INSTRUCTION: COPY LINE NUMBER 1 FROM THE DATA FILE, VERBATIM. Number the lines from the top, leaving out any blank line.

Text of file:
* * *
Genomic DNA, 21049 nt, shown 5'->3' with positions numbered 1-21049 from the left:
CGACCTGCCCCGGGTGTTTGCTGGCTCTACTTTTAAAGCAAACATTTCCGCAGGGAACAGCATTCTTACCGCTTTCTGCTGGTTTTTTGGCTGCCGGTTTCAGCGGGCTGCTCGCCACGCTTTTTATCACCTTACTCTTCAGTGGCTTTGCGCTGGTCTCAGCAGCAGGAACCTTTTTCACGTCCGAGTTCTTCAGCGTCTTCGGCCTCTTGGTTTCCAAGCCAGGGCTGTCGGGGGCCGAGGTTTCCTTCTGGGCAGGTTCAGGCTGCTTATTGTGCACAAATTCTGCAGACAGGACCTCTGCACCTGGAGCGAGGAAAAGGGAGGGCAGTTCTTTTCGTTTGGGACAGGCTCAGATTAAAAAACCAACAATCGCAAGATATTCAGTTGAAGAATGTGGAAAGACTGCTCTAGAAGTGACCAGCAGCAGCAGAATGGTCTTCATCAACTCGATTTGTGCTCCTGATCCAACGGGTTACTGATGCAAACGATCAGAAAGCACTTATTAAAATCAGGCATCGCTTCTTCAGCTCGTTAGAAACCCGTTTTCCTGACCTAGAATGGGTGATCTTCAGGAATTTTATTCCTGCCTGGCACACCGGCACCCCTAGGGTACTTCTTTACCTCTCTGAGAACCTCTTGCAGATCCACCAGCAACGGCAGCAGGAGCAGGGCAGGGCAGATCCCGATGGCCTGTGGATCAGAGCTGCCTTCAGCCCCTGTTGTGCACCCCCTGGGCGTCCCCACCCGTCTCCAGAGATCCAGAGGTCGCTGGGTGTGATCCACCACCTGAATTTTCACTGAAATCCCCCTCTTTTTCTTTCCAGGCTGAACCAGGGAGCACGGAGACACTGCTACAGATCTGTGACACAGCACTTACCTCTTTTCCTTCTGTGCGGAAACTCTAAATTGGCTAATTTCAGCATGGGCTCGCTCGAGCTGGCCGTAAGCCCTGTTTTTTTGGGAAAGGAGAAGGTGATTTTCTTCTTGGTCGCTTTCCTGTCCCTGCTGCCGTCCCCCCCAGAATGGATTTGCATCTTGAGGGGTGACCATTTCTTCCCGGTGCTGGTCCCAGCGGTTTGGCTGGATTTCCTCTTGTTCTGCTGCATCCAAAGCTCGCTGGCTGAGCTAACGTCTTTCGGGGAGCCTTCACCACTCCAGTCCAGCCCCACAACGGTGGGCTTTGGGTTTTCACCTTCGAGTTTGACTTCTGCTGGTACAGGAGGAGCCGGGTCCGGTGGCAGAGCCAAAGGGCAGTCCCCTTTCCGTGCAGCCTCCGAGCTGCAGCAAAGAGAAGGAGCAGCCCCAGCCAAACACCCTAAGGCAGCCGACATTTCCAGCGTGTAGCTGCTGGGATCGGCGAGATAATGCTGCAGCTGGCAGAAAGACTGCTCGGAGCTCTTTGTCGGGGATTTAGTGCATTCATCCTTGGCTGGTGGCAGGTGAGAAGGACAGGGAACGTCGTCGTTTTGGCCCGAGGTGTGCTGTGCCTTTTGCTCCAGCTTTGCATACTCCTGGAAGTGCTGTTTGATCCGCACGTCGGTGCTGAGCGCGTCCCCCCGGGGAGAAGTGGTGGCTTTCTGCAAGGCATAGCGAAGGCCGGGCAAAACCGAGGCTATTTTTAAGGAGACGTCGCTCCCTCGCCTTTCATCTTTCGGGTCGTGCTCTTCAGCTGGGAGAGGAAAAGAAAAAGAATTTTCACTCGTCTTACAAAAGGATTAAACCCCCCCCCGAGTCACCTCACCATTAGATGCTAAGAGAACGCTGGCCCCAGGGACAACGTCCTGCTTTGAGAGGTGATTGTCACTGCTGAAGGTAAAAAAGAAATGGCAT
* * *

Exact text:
Genomic DNA, 21049 nt, shown 5'->3' with positions numbered 1-21049 from the left: